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Album Review: Rob Voland, 'Quality Loneliness'


Published November 7, 2018 at 10:00 a.m.

Rob Voland, Quality Loneliness
  • Rob Voland, Quality Loneliness

(Self-released, digital)

It's 4 a.m. The lamp gives off a pale light that is obscured by a cloud of smoke hanging in the air. And Rob Voland is channeling some strange, weary magic through the speakers via his latest album, Quality Loneliness. He's halfway through this collection of short stories, a compendium of quick hits of desperation and heartbreak, when he sings, "I still love you so much it kills, but I don't need nobody." A statement of defiance, a shot of backbone amid a broken heart, "One Last Look" is the song of a man pushing on alone.

Voland embodies and perhaps even embraces the role throughout Quality Loneliness. As on his earlier releases, the Burlington-based songwriter writes and plays just about every noise on the record, all recorded onto a four-track tape in either a garage in Montréal or a basement in Shelburne. It has a whispered, confessional quality to it, like a Raymond Carver story rendered as a Robert Wyatt album. Over 22 brief tracks — many of which don't even top two minutes — Voland sketches out a series of songs that capture a sense of crushing isolation, though often with a sense of sonic adventure.

"New Old Love" has a dreamy, late-'70s coke-and-sex vibe to it, starting the record off with a relaxed swagger. Its classy synth line evokes an anachronistic theme, a type of shimmering flashback effect that cloaks much of the album. Whether on spare, beautiful ballads such as "Listen to the Birds" or the Pink Floydian jam "Blood Smoke," Voland creates moments that appear to be homages to other eras while simultaneously sounding timeless. Few songwriters possess that sort of specific talent, though both of his frequent collaborators — Ryan Power, who mastered the record; and Wren Kitz — boast similar skills on their own records.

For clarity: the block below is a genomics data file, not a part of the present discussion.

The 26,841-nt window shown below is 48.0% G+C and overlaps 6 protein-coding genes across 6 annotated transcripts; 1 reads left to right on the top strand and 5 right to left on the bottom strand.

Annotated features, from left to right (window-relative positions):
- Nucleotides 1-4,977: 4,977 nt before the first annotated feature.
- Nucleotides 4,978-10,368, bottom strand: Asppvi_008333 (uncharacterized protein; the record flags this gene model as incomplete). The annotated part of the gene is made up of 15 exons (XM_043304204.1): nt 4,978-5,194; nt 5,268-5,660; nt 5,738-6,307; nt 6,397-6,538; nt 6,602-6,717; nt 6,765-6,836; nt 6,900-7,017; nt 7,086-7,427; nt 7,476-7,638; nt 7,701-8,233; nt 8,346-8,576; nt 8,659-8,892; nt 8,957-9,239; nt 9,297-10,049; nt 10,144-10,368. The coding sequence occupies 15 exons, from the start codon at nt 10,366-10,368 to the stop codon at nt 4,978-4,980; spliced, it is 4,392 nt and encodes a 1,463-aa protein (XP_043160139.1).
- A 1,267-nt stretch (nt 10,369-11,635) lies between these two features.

Kitz shows up on the title track, providing guitar and gorgeous whispering harmony. "Quality Loneliness" has a Jeff Tweedy deep-cut feel, emanating that form of lonely that reaches the entire heart, where one can either embrace the solitude or rail against it even more futilely. Like much of the album, the song occupies a singular space, evoking those holes we try to fill after love has abandoned us.

Despite the melancholy, this is no long slog of a listen. In-the-pocket rockers such as "Girl Group" and retro spy-music song "Garage Vibe" keep things moving along between the more contemplative efforts. Through it all, Voland's idiosyncratic songwriting shines as brightly as ever. Half revelatory, half hallucinogenic, his songs take on the qualities of an in-brain debate. His voice and playing are more than capable of matching that intimacy, that level of transmutation in which a songwriter takes their own melancholy and juxtaposes it onto yours.

Quality Loneliness is a sad, versatile, beautiful and at times downright trippy record. Even more impressive for a record about being alone is its pervasive sense of empathy. This is an album best appreciated in a dimly lit room at obscene hours, tweaking your brain with something to forget someone or something else.

The album is available at

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